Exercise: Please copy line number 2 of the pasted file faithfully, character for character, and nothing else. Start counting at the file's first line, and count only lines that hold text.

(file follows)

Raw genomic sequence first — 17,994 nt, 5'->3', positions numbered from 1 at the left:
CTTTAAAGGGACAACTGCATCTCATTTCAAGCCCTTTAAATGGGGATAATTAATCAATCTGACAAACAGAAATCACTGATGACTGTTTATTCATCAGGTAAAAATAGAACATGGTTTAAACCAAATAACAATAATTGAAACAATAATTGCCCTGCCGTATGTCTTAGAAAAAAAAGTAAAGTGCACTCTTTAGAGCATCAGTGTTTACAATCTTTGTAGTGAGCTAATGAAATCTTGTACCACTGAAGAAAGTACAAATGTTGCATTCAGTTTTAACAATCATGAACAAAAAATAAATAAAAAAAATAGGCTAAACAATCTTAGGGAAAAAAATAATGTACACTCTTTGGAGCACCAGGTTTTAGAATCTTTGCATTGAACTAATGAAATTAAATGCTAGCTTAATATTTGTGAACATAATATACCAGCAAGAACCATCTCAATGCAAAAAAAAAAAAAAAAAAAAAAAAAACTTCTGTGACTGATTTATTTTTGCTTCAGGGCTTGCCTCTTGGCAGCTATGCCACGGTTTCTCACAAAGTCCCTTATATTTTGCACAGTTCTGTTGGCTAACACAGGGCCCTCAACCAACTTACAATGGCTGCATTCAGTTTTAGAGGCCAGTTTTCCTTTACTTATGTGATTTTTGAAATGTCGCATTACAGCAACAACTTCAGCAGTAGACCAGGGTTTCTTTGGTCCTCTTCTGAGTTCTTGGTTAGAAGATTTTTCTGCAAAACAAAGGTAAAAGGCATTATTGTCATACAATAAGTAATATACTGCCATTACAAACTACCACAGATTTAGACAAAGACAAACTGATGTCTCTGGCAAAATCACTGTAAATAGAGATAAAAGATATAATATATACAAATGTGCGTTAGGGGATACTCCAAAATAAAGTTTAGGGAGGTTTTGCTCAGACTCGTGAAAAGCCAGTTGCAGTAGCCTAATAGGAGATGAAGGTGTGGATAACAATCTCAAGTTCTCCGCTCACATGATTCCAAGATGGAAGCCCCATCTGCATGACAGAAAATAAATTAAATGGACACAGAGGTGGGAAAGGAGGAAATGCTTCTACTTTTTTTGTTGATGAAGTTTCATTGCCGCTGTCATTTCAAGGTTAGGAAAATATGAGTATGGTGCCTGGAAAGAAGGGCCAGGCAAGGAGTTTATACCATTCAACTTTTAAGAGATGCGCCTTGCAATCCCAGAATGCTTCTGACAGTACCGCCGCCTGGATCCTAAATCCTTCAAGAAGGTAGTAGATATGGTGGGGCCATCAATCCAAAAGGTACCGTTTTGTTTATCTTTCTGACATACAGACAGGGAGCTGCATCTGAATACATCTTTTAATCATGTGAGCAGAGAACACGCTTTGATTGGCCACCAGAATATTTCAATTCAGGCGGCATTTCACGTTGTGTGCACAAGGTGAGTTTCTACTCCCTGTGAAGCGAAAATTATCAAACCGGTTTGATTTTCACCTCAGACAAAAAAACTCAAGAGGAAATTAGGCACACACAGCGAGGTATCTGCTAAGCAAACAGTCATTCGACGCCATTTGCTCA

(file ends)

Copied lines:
CTTTAAAGGGACAACTGCATCTCATTTCAAGCCCTTTAAATGGGGATAATTAATCAATCTGACAAACAGAAATCACTGATGACTGTTTATTCATCAGGTAAAAATAGAACATGGTTTAAACCAAATAACAATAATTGAAACAATAATTGCCCTGCCGTATGTCTTAGAAAAAAAAGTAAAGTGCACTCTTTAGAGCATCAGTGTTTACAATCTTTGTAGTGAGCTAATGAAATCTTGTACCACTGAAGAAAGTACAAATGTTGCATTCAGTTTTAACAATCATGAACAAAAAATAAATAAAAAAAATAGGCTAAACAATCTTAGGGAAAAAAATAATGTACACTCTTTGGAGCACCAGGTTTTAGAATCTTTGCATTGAACTAATGAAATTAAATGCTAGCTTAATATTTGTGAACATAATATACCAGCAAGAACCATCTCAATGCAAAAAAAAAAAAAAAAAAAAAAAAAACTTCTGTGACTGATTTATTTTTGCTTCAGGGCTTGCCTCTTGGCAGCTATGCCACGGTTTCTCACAAAGTCCCTTATATTTTGCACAGTTCTGTTGGCTAACACAGGGCCCTCAACCAACTTACAATGGCTGCATTCAGTTTTAGAGGCCAGTTTTCCTTTACTTATGTGATTTTTGAAATGTCGCATTACAGCAACAACTTCAGCAGTAGACCAGGGTTTCTTTGGTCCTCTTCTGAGTTCTTGGTTAGAAGATTTTTCTGCAAAACAAAGGTAAAAGGCATTATTGTCATACAATAAGTAATATACTGCCATTACAAACTACCACAGATTTAGACAAAGACAAACTGATGTCTCTGGCAAAATCACTGTAAATAGAGATAAAAGATATAATATATACAAATGTGCGTTAGGGGATACTCCAAAATAAAGTTTAGGGAGGTTTTGCTCAGACTCGTGAAAAGCCAGTTGCAGTAGCCTAATAGGAGATGAAGGTGTGGATAACAATCTCAAGTTCTCCGCTCACATGATTCCAAGATGGAAGCCCCATCTGCATGACAGAAAATAAATTAAATGGACACAGAGGTGGGAAAGGAGGAAATGCTTCTACTTTTTTTGTTGATGAAGTTTCATTGCCGCTGTCATTTCAAGGTTAGGAAAATATGAGTATGGTGCCTGGAAAGAAGGGCCAGGCAAGGAGTTTATACCATTCAACTTTTAAGAGATGCGCCTTGCAATCCCAGAATGCTTCTGACAGTACCGCCGCCTGGATCCTAAATCCTTCAAGAAGGTAGTAGATATGGTGGGGCCATCAATCCAAAAGGTACCGTTTTGTTTATCTTTCTGACATACAGACAGGGAGCTGCATCTGAATACATCTTTTAATCATGTGAGCAGAGAACACGCTTTGATTGGCCACCAGAATATTTCAATTCAGGCGGCATTTCACGTTGTGTGCACAAGGTGAGTTTCTACTCCCTGTGAAGCGAAAATTATCAAACCGGTTTGATTTTCACCTCAGACAAAAAAACTCAAGAGGAAATTAGGCACACACAGCGAGGTATCTGCTAAGCAAACAGTCATTCGACGCCATTTGCTCA